In some situations, there might be one EPD published for a specific product, and generic industry data might be available for other products. For instance, an EPD exists for fly ash bricks but not yet for clay bricks. However, a generic LCA for clay bricks exists in the NIST BEES Online database. The data from the fly ash bricks EPD can be compared to the NIST BEES Online data to draw some conclusions. The user needs to delve into the data to understand the boundaries used by both the fly ash bricks LCA (presented in the EPD) and the clay bricks LCA to assure a meaningful, accurate comparison is made.
In other situations, when no life cycle data (or questionable life cycle data) are available, it can be worth contacting product manufacturers to ask questions regarding environmental impact. Even a high-level understanding of a manufacturing process can provide some insights (e.g., Is one product more energy intensive to produce? Does one product require a lot of washing?).
Even in the absence of EPDs or LCAs, it is important to gather environmental data for the products in your buildings. These considerations can play a significant role in reducing the environmental footprint of buildings before a single tenant takes occupancy. Such educated selections also are the best ways to avoid greenwashing. Though it can take some effort now, as stakeholders increasingly ask for environmental impact information, more will become available. As the demand for independent, standardized, verified product transparency information grows, the comparison process will get easier.
|Limestone Powder Enhances Performance of 'Green' Concrete
Adding limestone powder to green concrete mixtures – those containing substantial amounts of fly ash, a byproduct of coal-burning power plants – can significantly improve performance, report researchers from the National Institute of Standards and Technology (NIST) and the Federal Highway Administration (FHWA).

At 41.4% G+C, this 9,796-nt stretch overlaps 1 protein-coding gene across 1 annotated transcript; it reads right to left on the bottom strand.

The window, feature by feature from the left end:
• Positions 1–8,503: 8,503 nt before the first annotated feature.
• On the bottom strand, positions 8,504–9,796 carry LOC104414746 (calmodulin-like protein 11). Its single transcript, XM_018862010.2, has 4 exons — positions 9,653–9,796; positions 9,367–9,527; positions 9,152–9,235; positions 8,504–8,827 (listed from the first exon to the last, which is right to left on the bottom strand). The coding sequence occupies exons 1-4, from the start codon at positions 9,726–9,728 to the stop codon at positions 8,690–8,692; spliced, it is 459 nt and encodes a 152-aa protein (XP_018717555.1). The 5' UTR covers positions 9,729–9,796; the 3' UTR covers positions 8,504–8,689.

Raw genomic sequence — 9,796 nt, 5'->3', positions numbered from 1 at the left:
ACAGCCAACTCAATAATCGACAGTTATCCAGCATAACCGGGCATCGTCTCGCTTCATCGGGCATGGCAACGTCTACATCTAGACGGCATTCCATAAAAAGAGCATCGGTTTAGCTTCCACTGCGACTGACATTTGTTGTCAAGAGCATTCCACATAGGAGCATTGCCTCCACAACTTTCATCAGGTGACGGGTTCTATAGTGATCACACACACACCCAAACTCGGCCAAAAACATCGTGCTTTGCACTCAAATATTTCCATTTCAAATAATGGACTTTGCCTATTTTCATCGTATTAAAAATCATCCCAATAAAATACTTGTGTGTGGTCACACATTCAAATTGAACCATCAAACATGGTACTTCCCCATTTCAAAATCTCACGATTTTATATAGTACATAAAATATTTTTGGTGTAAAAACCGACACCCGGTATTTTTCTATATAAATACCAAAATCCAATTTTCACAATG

The laboratory results suggest a path to greatly increasing the use of fly ash in concrete, leading to sizable reductions in greenhouse gas emissions, energy use, construction costs and landfill volumes. Global production of cement for concrete accounts for 5 percent to 8 percent of human-caused greenhouse gas emissions.
Currently, fly ash accounts, on average, for about 15 percent of the binder powders in the ready-made concrete used in the United States. To produce a more green concrete, NIST is researching new material combinations and procedures that could help the industry use fly ash to routinely replace 40 percent to 50 percent of the ordinary portland cement (OPC), the main binding and hardening agent in concrete.
Because of delays in setting times and questions about its strength in the first few days after application that both "impact its constructability," says NIST chemical engineer Dale Bentz, "green concrete has been a tough sell in large parts of the construction industry." However, Bentz and his FHWA colleagues found that a "judicious combination of fine limestone powder" can help to put these concerns to rest.
So-called high-volume fly ash "ternary" mixtures (including some limestone) that replace between 40 percent and 60 percent of the cement portion not only set at rates comparable to those for typical concrete, but also were superior in terms of key properties.
Initially, the strength of the green concrete mixtures after 28 days slightly lagged that of concrete without any fly ash. However, the team was able to tweak the fly ash-limestone-OPC mixture to overcome the gap, primarily by lowering the water-to-powder ratio and switching to a different standard composition of OPC (ASTM Type III).
Today, global production of OPC totals about 3.5 billion metric tons (3.85 billion tons) annually. Generation of each ton of OPC emits about a ton of carbon dioxide into the atmosphere.
Greater use of high-volume fly ash mixtures could reduce this environmental burden and, at the same time, reduce costs for concrete construction, says Bentz. For Bentz and his team, the next research challenge is to test their limestone-enhanced mixtures in the field, where curing conditions can vary.
For more information, contact Mark Bello, 301-975-3776.